Now, what if I could go to my boss and say that the vast majority of people in my line of work actually were making $1 million a year? Or, what if I lived in a cash-strapped state where there was no money to give or where the cost of living was decreasing? Or, what if I lived in a culture where it was considered shameful to ask your boss for a raise? These things would go beyond just the immediate players in the rhetorical triangle, and extend to something that surrounds all of it: context.
Context refers to everything outside of the immediate rhetorical situation that also shapes the rhetoric and determines its likelihood for success. This can include what comprises “appropriateness” in the situation (what the ancient Greeks would call to prepon). Examples include:
Context also encompasses the timeliness of rhetoric (or what the ancient Greeks would call kairos). Even with all other “variables” in the rhetorical situation remaining the same—the audience, the purpose, and the rhetor—the timeliness of an act of rhetoric alone can determine it's success or failure. For instance, if your purpose was to convince the U.S. government to relax standards for airline passenger screening, your odds of success would vary tremendously depending on whether you offered your argument in the year 2000 or in the year 2002. The very same argument presented in either of those years would be met with very different reactions due to intervening historical factors.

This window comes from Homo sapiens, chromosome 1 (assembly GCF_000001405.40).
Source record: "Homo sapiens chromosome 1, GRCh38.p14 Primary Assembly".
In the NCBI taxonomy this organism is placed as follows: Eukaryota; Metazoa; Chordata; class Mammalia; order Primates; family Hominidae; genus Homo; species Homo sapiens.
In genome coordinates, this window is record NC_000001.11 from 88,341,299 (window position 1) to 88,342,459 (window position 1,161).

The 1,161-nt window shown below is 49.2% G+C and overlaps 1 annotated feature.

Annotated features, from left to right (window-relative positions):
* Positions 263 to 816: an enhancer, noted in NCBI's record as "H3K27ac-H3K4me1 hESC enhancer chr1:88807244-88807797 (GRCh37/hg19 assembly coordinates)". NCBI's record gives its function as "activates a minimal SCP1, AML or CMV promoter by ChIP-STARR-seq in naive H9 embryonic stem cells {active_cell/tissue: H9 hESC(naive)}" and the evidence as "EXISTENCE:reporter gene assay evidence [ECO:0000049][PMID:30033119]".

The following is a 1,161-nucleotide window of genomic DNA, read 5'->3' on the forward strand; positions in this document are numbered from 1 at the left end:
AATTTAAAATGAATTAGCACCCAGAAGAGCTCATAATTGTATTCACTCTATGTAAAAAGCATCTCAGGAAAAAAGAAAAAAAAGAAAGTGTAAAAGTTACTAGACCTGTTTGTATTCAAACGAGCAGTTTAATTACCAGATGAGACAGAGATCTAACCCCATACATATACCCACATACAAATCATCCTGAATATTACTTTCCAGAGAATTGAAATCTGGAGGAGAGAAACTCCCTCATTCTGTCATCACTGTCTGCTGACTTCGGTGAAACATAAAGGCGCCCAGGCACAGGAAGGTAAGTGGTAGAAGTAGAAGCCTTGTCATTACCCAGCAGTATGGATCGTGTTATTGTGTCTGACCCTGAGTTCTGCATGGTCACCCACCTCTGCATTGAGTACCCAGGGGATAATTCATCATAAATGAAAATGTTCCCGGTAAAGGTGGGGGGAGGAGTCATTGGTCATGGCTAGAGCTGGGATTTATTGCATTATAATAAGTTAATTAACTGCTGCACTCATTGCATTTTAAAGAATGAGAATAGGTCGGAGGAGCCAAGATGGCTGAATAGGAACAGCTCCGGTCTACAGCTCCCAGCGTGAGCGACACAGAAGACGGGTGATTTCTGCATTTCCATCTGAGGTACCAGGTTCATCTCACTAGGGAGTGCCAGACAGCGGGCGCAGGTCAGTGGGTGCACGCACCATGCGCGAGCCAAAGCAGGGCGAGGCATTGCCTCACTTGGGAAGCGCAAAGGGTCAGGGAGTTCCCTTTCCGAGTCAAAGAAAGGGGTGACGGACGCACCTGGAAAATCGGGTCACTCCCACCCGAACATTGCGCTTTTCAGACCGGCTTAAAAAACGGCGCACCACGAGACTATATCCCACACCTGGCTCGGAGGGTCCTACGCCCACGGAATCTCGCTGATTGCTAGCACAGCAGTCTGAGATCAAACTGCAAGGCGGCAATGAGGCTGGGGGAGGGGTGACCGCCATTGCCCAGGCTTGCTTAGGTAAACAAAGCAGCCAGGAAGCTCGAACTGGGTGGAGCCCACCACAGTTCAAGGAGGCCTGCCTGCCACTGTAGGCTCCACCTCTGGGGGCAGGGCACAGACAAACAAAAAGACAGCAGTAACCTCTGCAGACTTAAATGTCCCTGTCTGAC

Some ancient Greeks identified three major tactics that we use when we go about persuading people, what we call rhetorical appeals:
It's important to recognize that ethos, pathos, and logos appeals are rarely found independently of each other, and that complex and effective persuasion usually involves all of them in varying measure.
For instance, logos appeals by themselves are rare and seldom effective—they invariably rely on pathos and ethos as well. If I wrote an essay that included the statement “five people die of AIDS every minute,” it doesn't just convey a logos appeal in the form of a statistic. It also includes an implicit pathos appeal: a sense of the emotional tragedy that is AIDS and a sense of the ferocity and terribleness of the disease. And it also includes an implicit ethos appeal: it establishes my belief in the moral unacceptability of the disease and it may establish admiration in the eyes of my audience for holding such a stance.
It may be tempting to think that logos trumps all other appeals when it comes to successful rhetoric, and that appeals to authority or character (ethos) or appeals to emotion (pathos) are spurious. It may also be tempting to think that if something is logically correct it must automatically be persuasive.
But the above statement “five people die of AIDS every minute” is a good example of why such assumptions don't necessarily hold. The statement itself doesn't mean much of anything until it is connected to other ethos and pathos appeals and, ultimately, until it is connected to a purpose (such as promoting AIDS awareness, ridding the world of the disease, etc.). The statement must be tied to beliefs and values common to an audience—such as the undesirability of death and disease—before it becomes persuasive in any meaningful sense.
© Copyright 2004–13
by Jim Nugent